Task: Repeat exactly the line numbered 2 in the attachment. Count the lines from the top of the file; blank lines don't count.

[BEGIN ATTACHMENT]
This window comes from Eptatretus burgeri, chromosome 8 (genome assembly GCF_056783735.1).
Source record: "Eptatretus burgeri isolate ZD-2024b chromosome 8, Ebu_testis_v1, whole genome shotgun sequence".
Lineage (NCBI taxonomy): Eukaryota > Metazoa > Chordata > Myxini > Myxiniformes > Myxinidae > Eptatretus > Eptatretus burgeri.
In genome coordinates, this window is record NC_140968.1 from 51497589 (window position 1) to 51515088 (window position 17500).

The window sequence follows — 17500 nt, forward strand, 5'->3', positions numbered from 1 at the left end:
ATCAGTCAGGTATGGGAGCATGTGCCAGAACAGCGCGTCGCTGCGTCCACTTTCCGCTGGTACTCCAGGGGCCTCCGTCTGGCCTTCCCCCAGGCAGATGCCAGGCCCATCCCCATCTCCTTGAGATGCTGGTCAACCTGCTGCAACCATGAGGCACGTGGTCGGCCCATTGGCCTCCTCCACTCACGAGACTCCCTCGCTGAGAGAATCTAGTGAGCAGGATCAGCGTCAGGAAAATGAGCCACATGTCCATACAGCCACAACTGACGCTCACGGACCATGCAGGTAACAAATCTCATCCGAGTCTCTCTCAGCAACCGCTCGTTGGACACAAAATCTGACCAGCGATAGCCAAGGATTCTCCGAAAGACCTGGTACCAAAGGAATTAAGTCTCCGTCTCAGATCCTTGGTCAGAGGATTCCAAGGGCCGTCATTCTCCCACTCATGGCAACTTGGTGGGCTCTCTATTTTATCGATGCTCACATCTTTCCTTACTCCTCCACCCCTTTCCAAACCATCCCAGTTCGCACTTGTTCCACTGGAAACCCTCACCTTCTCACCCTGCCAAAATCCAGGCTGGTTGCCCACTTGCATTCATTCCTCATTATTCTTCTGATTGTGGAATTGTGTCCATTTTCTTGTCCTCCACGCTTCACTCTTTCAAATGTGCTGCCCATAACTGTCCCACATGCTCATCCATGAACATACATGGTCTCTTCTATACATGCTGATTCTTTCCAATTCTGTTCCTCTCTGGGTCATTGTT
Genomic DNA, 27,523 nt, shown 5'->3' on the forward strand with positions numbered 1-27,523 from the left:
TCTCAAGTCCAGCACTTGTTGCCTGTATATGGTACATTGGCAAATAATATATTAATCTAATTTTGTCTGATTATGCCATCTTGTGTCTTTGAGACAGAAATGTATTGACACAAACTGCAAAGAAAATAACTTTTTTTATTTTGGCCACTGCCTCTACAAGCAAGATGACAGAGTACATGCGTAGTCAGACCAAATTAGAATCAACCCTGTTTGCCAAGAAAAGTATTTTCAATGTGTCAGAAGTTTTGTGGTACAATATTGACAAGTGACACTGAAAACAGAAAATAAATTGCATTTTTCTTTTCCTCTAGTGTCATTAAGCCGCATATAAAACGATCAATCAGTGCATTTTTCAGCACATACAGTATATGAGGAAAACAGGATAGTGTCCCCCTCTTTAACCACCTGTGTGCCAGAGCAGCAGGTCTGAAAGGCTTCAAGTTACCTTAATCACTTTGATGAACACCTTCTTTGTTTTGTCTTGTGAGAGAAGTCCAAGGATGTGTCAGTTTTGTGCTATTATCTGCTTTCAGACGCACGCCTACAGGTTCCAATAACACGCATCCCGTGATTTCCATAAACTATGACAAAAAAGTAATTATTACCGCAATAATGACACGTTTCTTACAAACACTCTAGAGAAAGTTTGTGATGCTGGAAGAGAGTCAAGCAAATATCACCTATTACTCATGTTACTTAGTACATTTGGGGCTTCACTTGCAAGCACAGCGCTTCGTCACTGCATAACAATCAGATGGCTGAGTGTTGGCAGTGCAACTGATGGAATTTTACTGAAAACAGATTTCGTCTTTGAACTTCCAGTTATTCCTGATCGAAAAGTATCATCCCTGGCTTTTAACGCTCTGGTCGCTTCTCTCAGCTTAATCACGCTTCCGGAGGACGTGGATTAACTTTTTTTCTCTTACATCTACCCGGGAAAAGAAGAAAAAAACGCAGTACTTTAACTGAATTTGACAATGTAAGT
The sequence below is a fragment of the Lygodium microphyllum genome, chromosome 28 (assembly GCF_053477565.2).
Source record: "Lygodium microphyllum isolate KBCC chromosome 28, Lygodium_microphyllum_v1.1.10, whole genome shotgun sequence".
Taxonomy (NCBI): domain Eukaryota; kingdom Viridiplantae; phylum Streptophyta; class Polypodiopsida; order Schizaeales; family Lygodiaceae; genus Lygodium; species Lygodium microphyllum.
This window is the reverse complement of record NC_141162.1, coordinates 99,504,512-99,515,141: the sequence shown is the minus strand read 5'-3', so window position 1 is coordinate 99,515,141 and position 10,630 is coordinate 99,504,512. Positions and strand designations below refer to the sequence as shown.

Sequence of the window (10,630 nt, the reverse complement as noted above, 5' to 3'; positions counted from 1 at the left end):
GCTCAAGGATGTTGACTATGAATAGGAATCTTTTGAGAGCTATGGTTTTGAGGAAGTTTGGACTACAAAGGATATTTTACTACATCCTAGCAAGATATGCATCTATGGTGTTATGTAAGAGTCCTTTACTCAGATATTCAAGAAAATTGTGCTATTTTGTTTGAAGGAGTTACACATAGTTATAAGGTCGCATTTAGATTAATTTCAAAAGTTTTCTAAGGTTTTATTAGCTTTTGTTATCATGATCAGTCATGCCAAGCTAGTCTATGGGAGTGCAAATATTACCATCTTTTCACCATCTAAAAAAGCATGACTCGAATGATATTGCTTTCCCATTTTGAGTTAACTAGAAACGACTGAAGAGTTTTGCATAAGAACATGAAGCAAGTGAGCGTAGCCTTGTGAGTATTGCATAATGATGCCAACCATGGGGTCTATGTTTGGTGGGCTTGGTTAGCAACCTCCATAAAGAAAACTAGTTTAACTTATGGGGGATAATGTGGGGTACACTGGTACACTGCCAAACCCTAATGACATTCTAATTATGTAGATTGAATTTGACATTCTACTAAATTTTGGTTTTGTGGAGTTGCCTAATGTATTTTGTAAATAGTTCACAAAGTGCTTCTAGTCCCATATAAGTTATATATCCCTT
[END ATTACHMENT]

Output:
Source record: "Eptatretus burgeri isolate ZD-2024b chromosome 8, Ebu_testis_v1, whole genome shotgun sequence".